Like the liver or other peripheral organs, two regions of the adult brain possess the ability of self-renewal through a process called neurogenesis. This raises tremendous hope for repairing the damaged brain and has stimulated research on identifying signals controlling neurogenesis. Neurogenesis involves several stages from fate determination to synaptic integration via proliferation, migration, and maturation. While fate determination primarily depends on a genetic signature, other stages are controlled by the interplay between genes and micro-environmental signals. Here, we propose that neurotransmitters are master regulators of the different stages of neurogenesis. In favor of this idea, a description of selective neurotransmitter signaling and their functions in the largest neurogenic zone, the subventricular zone (SVZ), is provided. In particular, we emphasize the interactions between neuroblasts and astrocyte-like cells that release gamma-aminobutyric acid (GABA) and glutamate, respectively. However, we also raise several limitations to our knowledge on neurotransmitters in neurogenesis. The function of neurotransmitters in vivo remains largely unexplored. Neurotransmitter signaling has been viewed as uniform which dramatically contrasts with the cellular and molecular mosaic nature of the SVZ. How neurotransmitters are integrated with other well-conserved molecules, such as sonic hedgehog, is poorly understood. In an effort to reconcile these differences, we discuss how specificity of neurotransmitter functions can be provided through their multitude of receptors and intracellular pathways in different cell types, and their possible interactions with sonic hedgehog. PMID:20188124

  15. Endogenous opioids and reward.

    PubMed

    Van Ree, J M; Niesink, R J; Van Wolfswinkel, L; Ramsey, N F; Kornet, M M; Van Furth, W R; Vanderschuren, L J; Gerrits, M A; Van den Berg, C L

    2000-09-29

    The discovery of endogenous opioids has markedly influenced the research on the biology of addiction and reward brain processes. Evidence has been presented that these brain substances modulate brain stimulation reward, self-administration of different drugs of abuse, sexual behaviour and social behaviour. There appears to be two different domains in which endogenous opioids, present in separate and distinct brain regions, are involved. One is related to the modulation of incentive motivational processes and the other to the performance of certain behaviours. It is concluded that endogenous opioids may play a role in the vulnerability to certain diseases, such as addiction and autism, but also when the disease is present, such as alcoholism. PMID:11033317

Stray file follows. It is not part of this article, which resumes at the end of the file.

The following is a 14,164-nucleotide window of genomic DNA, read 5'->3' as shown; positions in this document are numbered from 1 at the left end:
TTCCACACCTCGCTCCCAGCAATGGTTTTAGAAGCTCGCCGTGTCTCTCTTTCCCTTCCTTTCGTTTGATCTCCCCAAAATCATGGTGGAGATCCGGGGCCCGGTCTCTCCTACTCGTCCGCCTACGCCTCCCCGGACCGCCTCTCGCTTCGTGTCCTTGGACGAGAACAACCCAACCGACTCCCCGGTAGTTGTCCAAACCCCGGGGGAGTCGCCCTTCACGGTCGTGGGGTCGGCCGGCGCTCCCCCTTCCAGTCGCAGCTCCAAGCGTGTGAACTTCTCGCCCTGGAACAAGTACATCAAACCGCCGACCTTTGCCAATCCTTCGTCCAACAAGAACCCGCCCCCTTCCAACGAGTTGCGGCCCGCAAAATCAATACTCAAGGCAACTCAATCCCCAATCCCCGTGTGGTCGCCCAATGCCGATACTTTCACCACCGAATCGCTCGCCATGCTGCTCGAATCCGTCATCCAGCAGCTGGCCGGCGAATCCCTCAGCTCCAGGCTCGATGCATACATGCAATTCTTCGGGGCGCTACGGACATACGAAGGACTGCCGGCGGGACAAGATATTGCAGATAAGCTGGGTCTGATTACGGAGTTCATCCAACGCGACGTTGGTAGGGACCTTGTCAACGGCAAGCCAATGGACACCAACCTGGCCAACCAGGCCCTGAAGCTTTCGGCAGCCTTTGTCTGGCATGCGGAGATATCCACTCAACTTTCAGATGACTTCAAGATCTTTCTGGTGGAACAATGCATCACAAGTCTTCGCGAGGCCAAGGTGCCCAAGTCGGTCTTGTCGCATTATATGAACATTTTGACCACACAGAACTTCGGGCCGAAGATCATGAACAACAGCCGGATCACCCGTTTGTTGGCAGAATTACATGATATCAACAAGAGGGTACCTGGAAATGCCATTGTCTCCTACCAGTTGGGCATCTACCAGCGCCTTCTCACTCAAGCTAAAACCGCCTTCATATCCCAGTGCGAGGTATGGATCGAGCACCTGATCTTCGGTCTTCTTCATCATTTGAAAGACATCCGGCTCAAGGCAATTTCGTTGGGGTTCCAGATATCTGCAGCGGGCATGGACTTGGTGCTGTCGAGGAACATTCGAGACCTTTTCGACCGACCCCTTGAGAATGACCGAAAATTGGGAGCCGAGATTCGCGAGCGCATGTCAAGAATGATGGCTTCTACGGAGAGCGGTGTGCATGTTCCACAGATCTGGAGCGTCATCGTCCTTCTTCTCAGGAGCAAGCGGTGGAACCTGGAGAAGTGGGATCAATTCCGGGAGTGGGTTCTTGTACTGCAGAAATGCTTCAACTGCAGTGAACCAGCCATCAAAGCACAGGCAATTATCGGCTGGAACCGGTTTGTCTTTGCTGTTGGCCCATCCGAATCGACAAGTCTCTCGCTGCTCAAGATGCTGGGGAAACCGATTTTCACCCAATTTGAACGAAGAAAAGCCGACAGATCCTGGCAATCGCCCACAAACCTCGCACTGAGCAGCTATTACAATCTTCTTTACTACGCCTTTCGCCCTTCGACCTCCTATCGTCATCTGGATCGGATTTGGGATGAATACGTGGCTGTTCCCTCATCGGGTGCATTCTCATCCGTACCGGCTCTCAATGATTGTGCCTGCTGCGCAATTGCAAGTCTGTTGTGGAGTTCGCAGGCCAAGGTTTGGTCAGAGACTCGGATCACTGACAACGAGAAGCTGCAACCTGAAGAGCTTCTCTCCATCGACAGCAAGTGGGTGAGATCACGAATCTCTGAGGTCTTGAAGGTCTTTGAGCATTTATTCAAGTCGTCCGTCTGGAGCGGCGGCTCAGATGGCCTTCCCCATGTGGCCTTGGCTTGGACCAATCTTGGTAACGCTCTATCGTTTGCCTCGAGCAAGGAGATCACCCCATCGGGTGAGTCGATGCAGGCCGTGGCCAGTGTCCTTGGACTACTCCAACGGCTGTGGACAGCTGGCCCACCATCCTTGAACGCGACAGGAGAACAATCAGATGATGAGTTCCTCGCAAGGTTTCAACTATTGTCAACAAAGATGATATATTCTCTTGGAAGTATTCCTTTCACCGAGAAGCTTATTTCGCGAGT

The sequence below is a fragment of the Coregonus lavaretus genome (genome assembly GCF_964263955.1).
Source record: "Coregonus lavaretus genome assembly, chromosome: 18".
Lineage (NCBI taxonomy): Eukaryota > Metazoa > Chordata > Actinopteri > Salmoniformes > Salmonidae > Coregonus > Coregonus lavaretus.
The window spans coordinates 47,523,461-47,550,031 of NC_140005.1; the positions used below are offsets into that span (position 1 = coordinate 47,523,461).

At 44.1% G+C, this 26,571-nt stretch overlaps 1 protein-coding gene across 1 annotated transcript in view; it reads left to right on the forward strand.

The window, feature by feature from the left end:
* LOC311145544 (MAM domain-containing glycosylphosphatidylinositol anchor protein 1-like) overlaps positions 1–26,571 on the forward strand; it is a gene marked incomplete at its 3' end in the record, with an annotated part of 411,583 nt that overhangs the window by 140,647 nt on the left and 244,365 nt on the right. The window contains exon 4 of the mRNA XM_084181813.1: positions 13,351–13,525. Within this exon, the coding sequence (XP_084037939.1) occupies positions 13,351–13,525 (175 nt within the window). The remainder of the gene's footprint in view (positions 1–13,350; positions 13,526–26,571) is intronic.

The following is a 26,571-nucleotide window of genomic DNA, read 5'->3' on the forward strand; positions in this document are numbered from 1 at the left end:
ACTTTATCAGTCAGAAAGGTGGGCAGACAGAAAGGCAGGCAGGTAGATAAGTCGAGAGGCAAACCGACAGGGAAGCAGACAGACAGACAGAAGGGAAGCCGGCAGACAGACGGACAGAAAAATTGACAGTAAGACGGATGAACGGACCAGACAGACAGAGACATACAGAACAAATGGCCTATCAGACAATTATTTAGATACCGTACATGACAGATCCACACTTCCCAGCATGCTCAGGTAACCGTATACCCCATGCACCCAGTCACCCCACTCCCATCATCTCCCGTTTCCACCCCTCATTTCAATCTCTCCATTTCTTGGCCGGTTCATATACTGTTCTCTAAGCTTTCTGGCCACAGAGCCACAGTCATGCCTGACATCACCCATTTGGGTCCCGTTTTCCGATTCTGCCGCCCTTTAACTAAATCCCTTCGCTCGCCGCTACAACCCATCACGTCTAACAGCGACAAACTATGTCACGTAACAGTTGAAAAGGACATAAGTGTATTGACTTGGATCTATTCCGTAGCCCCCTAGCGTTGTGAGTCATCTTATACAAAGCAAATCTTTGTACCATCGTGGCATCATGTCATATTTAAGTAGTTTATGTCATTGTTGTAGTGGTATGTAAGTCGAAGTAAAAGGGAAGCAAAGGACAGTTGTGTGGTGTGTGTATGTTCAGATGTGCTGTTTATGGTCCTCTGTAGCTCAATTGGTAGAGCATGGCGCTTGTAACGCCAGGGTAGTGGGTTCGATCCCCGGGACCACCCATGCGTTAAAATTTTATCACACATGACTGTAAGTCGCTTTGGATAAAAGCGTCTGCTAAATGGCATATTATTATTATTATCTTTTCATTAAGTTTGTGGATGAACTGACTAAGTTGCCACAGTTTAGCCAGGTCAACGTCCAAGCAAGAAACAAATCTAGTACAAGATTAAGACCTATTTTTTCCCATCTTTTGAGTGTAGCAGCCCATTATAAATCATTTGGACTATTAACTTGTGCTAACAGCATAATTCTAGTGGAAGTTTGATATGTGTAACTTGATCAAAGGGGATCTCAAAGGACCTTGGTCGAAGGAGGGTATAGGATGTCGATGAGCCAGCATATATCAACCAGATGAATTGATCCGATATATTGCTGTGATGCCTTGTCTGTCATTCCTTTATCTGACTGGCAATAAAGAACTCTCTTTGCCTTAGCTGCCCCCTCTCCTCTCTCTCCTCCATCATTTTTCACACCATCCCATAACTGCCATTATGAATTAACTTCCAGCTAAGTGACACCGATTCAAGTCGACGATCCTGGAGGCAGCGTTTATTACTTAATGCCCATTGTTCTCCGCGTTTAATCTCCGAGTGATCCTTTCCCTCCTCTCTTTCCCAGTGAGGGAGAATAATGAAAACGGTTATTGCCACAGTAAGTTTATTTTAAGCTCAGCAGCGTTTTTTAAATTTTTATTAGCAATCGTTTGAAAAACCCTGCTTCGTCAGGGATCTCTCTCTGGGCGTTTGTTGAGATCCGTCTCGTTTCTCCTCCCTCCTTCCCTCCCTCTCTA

16. Challenges and recent advances in mass spectrometric imaging of neurotransmitters

    PubMed Central

    Gemperline, Erin; Chen, Bingming; Li, Lingjun

    2014-01-01

    Mass spectrometric imaging (MSI) is a powerful tool that grants the ability to investigate a broad mass range of molecules, from small molecules to large proteins, by creating detailed distribution maps of selected compounds. To date, MSI has demonstrated its versatility in the study of neurotransmitters and neuropeptides of different classes toward investigation of neurobiological functions and diseases. These studies have provided significant insight in neurobiology over the years and current technical advances are facilitating further improvements in this field. neurotransmitters, focusing specifically on the challenges and recent Herein, we advances of MSI of neurotransmitters. PMID:24568355

  17. Transient Receptor Potential Vanilloid 4 Inhibits γ-Aminobutyric Acid-Activated Current in Hippocampal Pyramidal Neurons.

    PubMed

    Hong, Zhiwen; Tian, Yujing; Qi, Mengwen; Li, Yingchun; Du, Yimei; Chen, Lei; Liu, Wentao; Chen, Ling

    2016-01-01

    The balance between excitatory and inhibitory neurotransmitter systems is crucial for the modulation of neuronal excitability in the central nervous system (CNS). The activation of transient receptor potential vanilloid 4 (TRPV4) is reported to enhance the response of hippocampal glutamate receptors, but whether the inhibitory neurotransmitter system can be regulated by TRPV4 remains unknown. γ-aminobutyric acid (GABA) is the major inhibitory neurotransmitter in the CNS. Here, we show that application of transient receptor potential vanilloid 4 (TRPV4) synthetic (GSK1016790A or 4α-PDD) or endogenous agonist (5,6-EET) inhibited GABA-activated current (I GABA) in hippocampal CA1 pyramidal neurons, which was blocked by specific antagonists of TRPV4 and of GABAA receptors. GSK1016790A increased the phosphorylated AMP-activated protein kinase (p-AMPK) and decreased the phosphorylated protein kinase B (p-Akt) protein levels, which was attenuated by removing extracellular calcium or by a calcium/calmodulin-dependent protein kinase kinase-β antagonist. GSK1016790A-induced decrease of p-Akt protein level was sensitive to an AMPK antagonist. GSK1016790A-inhibited I GABA was blocked by an AMPK antagonist or a phosphatidyl inositol 3 kinase (PI3K) agonist. GSK1016790A-induced inhibition of I GABA was also significantly attenuated by a protein kinase C (PKC) antagonist but was unaffected by protein kinase A or calcium/calmodulin-dependent protein kinase II antagonist. We conclude that activation of TRPV4 inhibits GABAA receptor, which may be mediated by activation of AMPK and subsequent down-regulation of PI3K/Akt signaling and activation of PKC signaling. Inhibition of GABAA receptors may account for the neuronal hyperexcitability caused by TRPV4 activation. PMID:27616980